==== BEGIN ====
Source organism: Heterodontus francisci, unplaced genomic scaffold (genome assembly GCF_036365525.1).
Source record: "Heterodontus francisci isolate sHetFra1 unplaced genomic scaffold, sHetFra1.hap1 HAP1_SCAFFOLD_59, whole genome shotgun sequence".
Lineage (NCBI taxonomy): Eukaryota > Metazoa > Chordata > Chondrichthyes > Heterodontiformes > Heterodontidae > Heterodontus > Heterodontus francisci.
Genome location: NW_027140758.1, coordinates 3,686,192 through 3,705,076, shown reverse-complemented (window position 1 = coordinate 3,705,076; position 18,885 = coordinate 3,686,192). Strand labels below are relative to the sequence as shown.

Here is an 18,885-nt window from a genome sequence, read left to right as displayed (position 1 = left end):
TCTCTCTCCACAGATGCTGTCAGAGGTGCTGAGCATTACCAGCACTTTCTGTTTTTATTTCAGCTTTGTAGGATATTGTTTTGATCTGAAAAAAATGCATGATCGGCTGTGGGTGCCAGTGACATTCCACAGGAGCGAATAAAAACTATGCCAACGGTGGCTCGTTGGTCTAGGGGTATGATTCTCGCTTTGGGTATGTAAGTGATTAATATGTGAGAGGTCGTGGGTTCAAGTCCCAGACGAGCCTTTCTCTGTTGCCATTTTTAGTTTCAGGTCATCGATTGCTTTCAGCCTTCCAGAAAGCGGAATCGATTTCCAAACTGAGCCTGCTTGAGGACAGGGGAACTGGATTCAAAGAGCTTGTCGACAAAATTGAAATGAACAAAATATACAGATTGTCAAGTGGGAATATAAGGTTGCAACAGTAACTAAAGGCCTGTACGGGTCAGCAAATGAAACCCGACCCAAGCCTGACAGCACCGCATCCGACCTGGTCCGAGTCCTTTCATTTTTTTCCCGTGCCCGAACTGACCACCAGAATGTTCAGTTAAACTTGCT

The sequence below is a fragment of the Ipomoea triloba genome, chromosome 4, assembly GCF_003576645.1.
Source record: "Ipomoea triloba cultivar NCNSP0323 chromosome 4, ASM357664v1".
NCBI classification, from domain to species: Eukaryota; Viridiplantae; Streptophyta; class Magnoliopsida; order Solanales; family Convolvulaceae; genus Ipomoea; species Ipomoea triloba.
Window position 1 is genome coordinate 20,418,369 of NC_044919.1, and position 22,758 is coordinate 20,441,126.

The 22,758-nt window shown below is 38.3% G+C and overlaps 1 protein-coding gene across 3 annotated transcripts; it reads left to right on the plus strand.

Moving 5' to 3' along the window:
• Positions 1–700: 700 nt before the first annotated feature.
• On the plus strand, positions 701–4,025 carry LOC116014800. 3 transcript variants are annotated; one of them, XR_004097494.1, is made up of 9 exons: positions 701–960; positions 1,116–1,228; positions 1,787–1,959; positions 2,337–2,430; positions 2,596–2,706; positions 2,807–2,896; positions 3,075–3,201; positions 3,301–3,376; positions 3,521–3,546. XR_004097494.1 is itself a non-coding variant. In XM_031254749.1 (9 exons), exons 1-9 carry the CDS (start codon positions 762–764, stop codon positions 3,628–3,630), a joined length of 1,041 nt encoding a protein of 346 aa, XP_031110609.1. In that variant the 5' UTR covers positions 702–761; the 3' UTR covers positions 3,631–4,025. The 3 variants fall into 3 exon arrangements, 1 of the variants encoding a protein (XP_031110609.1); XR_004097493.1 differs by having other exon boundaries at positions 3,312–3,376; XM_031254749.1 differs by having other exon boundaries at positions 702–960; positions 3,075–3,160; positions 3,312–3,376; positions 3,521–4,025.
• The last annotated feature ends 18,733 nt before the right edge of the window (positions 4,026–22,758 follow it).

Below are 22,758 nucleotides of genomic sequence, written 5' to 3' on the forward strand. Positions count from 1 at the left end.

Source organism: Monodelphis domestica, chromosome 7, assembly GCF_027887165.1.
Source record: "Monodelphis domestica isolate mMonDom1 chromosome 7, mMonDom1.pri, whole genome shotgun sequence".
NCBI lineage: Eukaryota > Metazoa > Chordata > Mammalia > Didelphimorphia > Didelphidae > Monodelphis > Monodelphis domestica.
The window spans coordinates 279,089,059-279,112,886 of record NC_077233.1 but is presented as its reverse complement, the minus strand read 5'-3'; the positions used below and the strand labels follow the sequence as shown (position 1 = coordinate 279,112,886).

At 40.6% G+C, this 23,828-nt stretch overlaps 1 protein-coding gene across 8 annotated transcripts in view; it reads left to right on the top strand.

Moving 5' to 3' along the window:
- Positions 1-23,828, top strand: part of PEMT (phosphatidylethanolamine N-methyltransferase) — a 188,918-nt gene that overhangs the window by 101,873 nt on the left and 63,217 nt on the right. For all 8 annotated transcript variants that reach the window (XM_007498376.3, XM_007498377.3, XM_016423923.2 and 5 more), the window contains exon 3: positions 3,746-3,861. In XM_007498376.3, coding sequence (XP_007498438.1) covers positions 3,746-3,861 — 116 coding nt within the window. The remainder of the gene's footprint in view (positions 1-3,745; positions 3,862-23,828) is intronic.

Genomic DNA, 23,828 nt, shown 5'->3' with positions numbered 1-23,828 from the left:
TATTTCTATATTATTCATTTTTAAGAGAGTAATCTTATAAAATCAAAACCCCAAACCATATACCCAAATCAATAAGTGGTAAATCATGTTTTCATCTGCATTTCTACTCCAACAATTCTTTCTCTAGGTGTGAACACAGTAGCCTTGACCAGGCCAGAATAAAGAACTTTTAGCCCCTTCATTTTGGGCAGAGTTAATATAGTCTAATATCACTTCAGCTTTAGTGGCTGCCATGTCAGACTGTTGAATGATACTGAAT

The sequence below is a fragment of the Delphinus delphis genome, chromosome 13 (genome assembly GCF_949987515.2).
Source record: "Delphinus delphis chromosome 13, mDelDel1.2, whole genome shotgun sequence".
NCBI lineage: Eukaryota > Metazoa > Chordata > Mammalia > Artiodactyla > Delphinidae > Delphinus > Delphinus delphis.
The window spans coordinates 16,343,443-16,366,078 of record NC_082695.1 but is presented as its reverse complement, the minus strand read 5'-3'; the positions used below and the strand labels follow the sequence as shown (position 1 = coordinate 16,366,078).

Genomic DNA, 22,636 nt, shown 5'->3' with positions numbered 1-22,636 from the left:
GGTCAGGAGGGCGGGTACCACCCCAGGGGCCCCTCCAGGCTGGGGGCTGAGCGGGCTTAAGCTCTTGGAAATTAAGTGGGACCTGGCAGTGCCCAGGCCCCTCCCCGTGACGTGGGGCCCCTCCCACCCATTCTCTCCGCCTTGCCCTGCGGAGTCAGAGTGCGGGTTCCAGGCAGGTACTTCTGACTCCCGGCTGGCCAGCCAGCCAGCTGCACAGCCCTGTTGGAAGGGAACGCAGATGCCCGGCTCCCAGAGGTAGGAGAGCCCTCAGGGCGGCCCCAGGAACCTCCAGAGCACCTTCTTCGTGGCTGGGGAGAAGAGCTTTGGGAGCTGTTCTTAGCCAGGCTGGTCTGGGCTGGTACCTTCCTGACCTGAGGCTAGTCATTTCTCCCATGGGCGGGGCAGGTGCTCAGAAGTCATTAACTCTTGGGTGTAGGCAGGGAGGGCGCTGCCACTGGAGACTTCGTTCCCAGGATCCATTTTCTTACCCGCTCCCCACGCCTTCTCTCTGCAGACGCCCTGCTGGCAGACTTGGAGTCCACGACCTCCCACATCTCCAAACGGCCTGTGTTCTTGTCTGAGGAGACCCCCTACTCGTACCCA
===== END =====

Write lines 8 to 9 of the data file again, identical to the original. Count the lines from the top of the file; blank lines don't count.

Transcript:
Source record: "Ipomoea triloba cultivar NCNSP0323 chromosome 4, ASM357664v1".
NCBI classification, from domain to species: Eukaryota; Viridiplantae; Streptophyta; class Magnoliopsida; order Solanales; family Convolvulaceae; genus Ipomoea; species Ipomoea triloba.